The design, construction, and operation of long-distance high-voltage electricity transmission technologies.

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This report focuses on transmission lines, which operate at voltages of 115 kV and higher. Currently, the highest voltage lines comprising the North American power grid are at 765 kV. The grid is the network of transmission lines that interconnect most large power plants on the North American continent. One transmission line at this high voltage was built near Chicago as part of the interconnection for three large nuclear power plants southwest of the city. Lines at this voltage also serve markets in New York and New England, also very high demand regions. The large power transfers along the West ... continued below

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Molburg, J. C.; Kavicky, J. A. & Picel, K. C. March 3, 2008.

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Description

This report focuses on transmission lines, which operate at voltages of 115 kV and higher. Currently, the highest voltage lines comprising the North American power grid are at 765 kV. The grid is the network of transmission lines that interconnect most large power plants on the North American continent. One transmission line at this high voltage was built near Chicago as part of the interconnection for three large nuclear power plants southwest of the city. Lines at this voltage also serve markets in New York and New England, also very high demand regions. The large power transfers along the West Coast are generally at 230 or 500 kV. Just as there are practical limits to centralization of power production, there are practical limits to increasing line voltage. As voltage increases, the height of the supporting towers, the size of the insulators, the distance between conductors on a tower, and even the width of the right-of-way (ROW) required increase. These design features safely isolate the electric power, which has an increasing tendency to arc to ground as the voltage (or electrical potential) increases. In addition, very high voltages (345 kV and above) are subject to corona losses. These losses are a result of ionization of the atmosphere, and can amount to several megawatts of wasted power. Furthermore, they are a local nuisance to radio transmission and can produce a noticeable hum. Centralized power production has advantages of economies of scale and special resource availability (for instance, hydro resources), but centralized power requires long-distance transfers of power both to reach customers and to provide interconnections for reliability. Long distances are most economically served at high voltages, which require large-scale equipment and impose a substantial footprint on the corridors through which power passes. The most visible components of the transmission system are the conductors that provide paths for the power and the towers that keep these conductors at a safe distance from each other and from the ground and the natural and built environment. Common elements that are generally less visible (or at least more easily overlooked) include the maintained ROW along the path of the towers, access roads needed for maintenance, and staging areas used for initial construction that may be restored after construction is complete. Also visible but less common elements along the corridor may include switching stations or substations, where lines of similar or different voltages meet to transfer power.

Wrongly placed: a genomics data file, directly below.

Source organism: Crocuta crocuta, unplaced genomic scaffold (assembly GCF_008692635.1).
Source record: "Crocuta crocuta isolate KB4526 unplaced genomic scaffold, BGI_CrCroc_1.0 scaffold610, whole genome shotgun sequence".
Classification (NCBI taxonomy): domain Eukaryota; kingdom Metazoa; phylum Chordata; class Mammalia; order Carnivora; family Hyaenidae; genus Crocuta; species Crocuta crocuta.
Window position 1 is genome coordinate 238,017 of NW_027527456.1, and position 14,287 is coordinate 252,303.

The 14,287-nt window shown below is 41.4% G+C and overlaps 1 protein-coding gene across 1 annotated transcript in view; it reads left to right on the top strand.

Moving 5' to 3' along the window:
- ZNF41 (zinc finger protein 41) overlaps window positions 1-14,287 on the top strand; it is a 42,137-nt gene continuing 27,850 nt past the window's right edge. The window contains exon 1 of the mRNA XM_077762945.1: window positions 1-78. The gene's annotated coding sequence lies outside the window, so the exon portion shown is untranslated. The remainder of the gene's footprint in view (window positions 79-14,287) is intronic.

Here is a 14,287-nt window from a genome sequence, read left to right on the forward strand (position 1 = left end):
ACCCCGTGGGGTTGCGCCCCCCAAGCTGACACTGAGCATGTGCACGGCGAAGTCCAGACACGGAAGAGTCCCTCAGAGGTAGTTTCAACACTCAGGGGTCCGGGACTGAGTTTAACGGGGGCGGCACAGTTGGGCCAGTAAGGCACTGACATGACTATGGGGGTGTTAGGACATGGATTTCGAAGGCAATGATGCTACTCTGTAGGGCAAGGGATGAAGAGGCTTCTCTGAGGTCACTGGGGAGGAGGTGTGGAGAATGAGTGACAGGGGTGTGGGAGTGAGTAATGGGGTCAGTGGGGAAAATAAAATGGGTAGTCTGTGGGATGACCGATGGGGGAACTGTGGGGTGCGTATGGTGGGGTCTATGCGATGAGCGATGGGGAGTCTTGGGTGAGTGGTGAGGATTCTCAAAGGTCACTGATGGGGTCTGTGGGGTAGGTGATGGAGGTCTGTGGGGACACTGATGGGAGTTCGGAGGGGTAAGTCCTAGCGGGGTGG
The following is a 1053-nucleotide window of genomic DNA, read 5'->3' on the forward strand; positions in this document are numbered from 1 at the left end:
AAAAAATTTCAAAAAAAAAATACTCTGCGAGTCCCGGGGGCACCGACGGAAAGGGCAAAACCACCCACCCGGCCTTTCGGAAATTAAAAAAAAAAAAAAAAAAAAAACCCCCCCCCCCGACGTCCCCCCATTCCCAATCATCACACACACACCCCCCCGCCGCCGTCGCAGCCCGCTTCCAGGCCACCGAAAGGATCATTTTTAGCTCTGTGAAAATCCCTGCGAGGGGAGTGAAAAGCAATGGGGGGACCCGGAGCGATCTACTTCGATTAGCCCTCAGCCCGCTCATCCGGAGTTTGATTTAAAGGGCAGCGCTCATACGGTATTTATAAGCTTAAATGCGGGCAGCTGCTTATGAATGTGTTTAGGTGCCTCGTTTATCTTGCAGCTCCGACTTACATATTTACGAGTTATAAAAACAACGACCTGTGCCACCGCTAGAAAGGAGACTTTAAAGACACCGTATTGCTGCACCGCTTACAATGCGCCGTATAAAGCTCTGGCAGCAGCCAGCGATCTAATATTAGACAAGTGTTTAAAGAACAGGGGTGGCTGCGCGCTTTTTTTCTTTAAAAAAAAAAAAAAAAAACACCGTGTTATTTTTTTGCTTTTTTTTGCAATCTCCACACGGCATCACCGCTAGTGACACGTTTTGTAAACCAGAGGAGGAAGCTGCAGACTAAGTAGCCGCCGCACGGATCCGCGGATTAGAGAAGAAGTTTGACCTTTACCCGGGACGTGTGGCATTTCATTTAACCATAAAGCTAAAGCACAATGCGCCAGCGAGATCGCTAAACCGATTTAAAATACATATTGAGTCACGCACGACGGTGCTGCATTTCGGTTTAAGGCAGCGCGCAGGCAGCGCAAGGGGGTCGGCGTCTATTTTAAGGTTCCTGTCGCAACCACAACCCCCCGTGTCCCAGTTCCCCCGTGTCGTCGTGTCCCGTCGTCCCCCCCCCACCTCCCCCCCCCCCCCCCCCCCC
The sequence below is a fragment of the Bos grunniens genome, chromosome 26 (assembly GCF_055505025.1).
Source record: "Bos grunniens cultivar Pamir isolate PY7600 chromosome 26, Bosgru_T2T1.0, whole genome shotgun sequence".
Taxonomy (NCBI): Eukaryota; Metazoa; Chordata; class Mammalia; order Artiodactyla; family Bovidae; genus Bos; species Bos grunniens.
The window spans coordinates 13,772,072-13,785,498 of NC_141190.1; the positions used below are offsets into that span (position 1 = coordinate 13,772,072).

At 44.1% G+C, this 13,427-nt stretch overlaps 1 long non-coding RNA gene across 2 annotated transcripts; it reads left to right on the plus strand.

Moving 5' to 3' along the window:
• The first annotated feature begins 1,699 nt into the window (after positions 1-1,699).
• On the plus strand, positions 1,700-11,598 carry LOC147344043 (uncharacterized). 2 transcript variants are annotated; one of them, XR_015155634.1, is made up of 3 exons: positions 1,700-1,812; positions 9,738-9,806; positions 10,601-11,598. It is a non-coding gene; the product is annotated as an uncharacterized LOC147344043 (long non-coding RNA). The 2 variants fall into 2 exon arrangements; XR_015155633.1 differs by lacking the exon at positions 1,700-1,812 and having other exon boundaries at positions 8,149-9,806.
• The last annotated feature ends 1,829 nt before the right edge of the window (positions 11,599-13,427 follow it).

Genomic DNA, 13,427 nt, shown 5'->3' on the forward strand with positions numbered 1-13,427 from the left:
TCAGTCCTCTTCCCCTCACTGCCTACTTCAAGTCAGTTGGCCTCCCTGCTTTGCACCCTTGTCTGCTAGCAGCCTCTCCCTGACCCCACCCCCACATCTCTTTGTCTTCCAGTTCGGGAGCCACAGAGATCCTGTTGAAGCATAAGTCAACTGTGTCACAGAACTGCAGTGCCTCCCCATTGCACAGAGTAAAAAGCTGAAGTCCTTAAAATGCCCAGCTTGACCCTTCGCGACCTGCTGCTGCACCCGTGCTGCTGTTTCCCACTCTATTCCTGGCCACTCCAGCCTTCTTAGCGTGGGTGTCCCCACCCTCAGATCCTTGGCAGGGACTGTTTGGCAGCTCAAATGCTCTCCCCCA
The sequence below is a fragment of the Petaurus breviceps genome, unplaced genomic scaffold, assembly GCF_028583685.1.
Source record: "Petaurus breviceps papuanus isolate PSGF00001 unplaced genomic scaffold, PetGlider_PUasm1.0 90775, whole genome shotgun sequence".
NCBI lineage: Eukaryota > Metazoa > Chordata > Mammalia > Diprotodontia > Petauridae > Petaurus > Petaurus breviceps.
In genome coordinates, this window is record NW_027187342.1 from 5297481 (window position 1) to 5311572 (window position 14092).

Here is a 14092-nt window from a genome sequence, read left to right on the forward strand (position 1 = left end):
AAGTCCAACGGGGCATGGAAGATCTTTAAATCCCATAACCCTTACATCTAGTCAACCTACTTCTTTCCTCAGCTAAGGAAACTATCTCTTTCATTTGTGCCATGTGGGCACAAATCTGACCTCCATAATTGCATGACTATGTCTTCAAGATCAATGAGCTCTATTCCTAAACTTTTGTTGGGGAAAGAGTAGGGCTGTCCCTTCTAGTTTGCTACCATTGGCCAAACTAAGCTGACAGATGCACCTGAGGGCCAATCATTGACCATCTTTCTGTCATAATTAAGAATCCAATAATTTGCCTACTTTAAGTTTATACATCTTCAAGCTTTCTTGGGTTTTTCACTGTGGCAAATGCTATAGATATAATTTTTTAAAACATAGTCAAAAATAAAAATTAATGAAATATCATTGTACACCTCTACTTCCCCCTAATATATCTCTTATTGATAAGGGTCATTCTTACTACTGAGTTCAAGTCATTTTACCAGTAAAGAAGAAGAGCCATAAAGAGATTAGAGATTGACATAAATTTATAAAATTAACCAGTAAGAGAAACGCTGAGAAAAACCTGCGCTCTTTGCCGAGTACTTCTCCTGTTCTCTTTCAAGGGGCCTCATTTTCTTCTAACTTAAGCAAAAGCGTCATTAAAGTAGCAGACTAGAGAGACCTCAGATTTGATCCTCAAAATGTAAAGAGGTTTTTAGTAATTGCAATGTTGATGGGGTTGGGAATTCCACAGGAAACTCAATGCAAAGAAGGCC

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  • Report No.: ANL/EVS/TM/08-4
  • Grant Number: DE-AC02-06CH11357
  • DOI: 10.2172/929262 | External Link
  • Office of Scientific & Technical Information Report Number: 929262
  • Archival Resource Key: ark:/67531/metadc900310

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  • March 3, 2008

Added to The UNT Digital Library

  • Sept. 27, 2016, 1:39 a.m.

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  • Sept. 28, 2016, 6:01 p.m.

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Molburg, J. C.; Kavicky, J. A. & Picel, K. C. The design, construction, and operation of long-distance high-voltage electricity transmission technologies., report, March 3, 2008; United States. (digital.library.unt.edu/ark:/67531/metadc900310/: accessed September 21, 2017), University of North Texas Libraries, Digital Library, digital.library.unt.edu; crediting UNT Libraries Government Documents Department.